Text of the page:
Delivery of critical medical supplies by drones is set to be trialled in Australia later this year, according to world-renowned brain surgeon Charlie Teo.
Teo, an ambassador for the newly formed Australian Remotely Piloted Aircraft Systems (RPAS) Consortium, told Australian news organizations last Friday that the project, dubbed ‘Angel Drone’, will fly critical medical supplies to patients in remote areas and heavily congested city centres.
A trial, which will be conducted by RPAS – a group of aviation, insurance and legal firms – will take place in rural New South Wales (NSW) later this year. It will involve a remotely piloted aircraft with an incubator capable of carrying blood plasm, according to The Australian.
Droning on to prove use cases
The consortium hopes the first trial will enable it to collect enough data to prove to the Civil Aviation Safety Authority (CASA) that drones flights can be conducted safely in congested cities, which is usually prohibited, and that piloted drones can be used for further medical deliveries in the future.
If successful, the consortium said the next stage of its planned trials would involve use of a quadcopter drone to deliver critical medical supplies and fly out blood samples from a remote Aboriginal community in Australia’s Northern Territory. Details of this trial are still being negotiated with the Northern Territory government.
The changing nature of drones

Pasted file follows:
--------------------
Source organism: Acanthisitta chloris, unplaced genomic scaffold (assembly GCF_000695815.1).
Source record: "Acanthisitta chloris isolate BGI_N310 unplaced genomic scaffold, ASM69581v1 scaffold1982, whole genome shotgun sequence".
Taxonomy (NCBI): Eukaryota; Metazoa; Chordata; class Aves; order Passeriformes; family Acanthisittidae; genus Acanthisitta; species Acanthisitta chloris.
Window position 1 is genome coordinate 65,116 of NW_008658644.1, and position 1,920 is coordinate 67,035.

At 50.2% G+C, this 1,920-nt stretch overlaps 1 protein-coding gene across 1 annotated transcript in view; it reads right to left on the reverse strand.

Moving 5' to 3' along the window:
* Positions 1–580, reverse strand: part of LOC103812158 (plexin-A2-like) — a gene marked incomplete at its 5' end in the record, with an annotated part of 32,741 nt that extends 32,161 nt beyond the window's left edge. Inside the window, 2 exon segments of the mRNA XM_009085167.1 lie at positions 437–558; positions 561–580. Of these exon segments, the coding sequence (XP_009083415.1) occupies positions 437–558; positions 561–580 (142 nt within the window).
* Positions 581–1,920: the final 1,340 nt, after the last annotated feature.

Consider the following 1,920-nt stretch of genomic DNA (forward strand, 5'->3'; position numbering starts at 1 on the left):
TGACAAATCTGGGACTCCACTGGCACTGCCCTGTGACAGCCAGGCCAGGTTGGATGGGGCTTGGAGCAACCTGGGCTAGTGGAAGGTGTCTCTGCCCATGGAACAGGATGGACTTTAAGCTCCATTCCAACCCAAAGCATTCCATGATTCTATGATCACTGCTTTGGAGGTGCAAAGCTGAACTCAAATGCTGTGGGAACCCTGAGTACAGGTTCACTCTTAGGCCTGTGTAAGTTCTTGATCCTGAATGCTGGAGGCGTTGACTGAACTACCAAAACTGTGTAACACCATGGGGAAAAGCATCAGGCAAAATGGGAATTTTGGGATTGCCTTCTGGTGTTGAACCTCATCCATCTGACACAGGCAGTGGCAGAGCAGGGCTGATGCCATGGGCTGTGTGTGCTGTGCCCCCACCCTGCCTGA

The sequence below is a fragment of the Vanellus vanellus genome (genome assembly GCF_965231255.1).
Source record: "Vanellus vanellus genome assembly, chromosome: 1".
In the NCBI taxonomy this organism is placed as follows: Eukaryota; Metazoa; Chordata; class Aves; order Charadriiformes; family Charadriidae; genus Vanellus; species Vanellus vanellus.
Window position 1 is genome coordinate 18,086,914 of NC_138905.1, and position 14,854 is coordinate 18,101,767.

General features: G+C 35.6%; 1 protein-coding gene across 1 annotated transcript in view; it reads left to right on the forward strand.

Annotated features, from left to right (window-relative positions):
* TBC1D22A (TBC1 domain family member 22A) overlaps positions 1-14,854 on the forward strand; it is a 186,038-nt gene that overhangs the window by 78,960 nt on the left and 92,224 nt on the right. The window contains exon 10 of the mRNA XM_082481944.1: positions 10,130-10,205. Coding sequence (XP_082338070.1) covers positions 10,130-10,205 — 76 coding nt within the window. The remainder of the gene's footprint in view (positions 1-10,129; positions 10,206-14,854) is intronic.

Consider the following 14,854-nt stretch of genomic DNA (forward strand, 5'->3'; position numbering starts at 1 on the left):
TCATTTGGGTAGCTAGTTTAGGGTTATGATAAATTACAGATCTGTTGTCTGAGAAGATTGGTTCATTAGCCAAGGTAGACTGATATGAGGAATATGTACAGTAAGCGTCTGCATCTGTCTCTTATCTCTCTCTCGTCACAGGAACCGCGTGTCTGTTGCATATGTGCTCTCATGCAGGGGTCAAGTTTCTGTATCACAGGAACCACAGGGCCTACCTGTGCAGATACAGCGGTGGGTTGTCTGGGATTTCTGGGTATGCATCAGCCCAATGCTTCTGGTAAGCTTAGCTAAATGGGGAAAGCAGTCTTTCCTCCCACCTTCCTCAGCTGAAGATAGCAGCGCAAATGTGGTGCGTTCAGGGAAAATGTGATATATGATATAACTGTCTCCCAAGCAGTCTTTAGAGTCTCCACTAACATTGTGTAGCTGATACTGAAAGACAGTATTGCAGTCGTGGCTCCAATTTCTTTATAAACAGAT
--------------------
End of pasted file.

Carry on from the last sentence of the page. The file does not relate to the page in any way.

“I used to picture drones as these little things that could carry a specimen, for example,’’ Dr Teo said.
“But they have drones that can now carry a doctor, a human being. There are also jet drones that can travel at two or three times the speed of sound.”
“Angel Drones is a project where we believe we can take this technology that is already used in other fields like mining, the military, and adapt it to medicine so the whole world can benefit.”
The consortium includes the likes of QBE Insurance, the University of Sydney, drone regulation experts UAS International, and Marque Lawyers among others. It is currently seeking funding from healthcare companies to find trials of its medical applications.
This is not the first time drones will be trialled in the delivery of medical supplies. Governments in Rwanda and Madagascar are already benefitting from this technology.
Meanwhile, Amazon has filed a patent for a pocket-sized drone that can be controlled by voice commands or by smartphone, which it says could be used by numerous emergency services agencies, according to the Times.
As drones begin to find their niche and more use cases emerge, it seems the technology is set to truly take off.